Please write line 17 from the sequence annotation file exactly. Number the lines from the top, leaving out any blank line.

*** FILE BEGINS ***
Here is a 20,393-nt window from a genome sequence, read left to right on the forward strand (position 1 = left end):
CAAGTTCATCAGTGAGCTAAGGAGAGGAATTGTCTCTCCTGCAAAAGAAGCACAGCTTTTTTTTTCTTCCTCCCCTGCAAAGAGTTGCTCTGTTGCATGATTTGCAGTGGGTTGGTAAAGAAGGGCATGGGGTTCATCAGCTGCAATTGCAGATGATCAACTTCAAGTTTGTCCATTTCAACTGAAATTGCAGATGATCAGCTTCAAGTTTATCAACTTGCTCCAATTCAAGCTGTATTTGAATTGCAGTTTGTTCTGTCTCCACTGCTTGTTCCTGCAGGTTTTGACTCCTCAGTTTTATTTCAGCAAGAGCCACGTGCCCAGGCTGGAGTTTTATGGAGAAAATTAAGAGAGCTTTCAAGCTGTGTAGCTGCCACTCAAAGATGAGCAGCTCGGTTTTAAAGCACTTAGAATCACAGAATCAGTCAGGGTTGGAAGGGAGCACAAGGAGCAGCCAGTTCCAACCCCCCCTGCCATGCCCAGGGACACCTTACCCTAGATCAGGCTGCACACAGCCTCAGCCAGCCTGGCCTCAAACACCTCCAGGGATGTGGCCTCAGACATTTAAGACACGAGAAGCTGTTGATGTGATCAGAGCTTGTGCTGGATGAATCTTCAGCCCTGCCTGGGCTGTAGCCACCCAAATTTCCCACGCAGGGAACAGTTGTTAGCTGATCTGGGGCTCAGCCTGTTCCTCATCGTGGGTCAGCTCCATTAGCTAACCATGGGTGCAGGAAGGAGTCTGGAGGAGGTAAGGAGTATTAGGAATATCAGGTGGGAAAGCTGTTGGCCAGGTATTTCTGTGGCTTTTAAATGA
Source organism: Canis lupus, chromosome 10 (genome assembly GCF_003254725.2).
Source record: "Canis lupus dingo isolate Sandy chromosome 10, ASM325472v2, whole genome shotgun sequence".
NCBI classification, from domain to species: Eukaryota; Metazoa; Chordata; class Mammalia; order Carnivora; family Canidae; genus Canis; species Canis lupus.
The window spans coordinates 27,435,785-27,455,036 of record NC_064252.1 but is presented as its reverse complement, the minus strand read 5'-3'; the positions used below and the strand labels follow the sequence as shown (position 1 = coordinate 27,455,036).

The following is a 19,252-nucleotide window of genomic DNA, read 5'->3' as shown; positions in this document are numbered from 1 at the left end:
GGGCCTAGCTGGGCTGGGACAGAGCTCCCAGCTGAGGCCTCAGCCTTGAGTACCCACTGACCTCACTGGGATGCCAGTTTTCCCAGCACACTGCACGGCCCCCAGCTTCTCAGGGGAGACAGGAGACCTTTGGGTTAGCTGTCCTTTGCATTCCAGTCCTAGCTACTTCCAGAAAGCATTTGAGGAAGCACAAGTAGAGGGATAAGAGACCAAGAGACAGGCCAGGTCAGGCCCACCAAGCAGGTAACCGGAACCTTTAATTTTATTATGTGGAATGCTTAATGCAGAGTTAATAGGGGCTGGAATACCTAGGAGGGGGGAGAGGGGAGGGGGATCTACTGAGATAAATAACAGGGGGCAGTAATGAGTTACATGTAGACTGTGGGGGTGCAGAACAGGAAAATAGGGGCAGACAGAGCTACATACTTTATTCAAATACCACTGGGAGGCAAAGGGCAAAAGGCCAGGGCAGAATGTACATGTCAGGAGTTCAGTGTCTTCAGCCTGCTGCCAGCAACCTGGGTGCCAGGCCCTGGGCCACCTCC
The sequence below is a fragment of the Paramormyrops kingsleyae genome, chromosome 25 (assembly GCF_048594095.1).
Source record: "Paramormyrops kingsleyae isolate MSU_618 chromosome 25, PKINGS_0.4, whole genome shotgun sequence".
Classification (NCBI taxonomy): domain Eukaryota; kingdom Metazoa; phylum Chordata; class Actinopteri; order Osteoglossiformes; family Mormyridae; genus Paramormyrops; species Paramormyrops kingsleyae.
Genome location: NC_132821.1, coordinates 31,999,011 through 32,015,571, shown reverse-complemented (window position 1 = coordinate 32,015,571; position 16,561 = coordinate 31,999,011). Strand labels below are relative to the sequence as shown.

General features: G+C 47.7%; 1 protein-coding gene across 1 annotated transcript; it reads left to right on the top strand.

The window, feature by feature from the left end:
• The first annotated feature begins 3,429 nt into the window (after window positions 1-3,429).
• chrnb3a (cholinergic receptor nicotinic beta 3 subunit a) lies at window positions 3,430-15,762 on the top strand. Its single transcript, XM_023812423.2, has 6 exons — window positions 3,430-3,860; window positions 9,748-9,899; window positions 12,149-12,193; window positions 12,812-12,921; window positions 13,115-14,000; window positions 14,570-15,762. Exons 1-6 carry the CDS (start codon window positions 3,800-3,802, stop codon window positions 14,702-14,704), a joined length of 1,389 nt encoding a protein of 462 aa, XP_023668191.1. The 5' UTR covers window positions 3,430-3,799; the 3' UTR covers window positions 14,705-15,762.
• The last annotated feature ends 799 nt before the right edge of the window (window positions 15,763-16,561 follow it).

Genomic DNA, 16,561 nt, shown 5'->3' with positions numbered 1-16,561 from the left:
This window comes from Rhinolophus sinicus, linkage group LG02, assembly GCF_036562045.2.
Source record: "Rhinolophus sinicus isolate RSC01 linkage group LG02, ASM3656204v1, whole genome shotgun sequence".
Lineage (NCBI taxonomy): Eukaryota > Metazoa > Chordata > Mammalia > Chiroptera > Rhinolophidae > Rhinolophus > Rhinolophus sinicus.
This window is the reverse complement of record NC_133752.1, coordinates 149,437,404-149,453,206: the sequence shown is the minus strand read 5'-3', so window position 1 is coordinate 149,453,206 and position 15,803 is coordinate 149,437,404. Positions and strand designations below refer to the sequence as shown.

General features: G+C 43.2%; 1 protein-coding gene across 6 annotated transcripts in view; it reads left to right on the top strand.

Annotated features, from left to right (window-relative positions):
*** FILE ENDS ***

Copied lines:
• The last annotated feature ends 799 nt before the right edge of the window (window positions 15,763-16,561 follow it).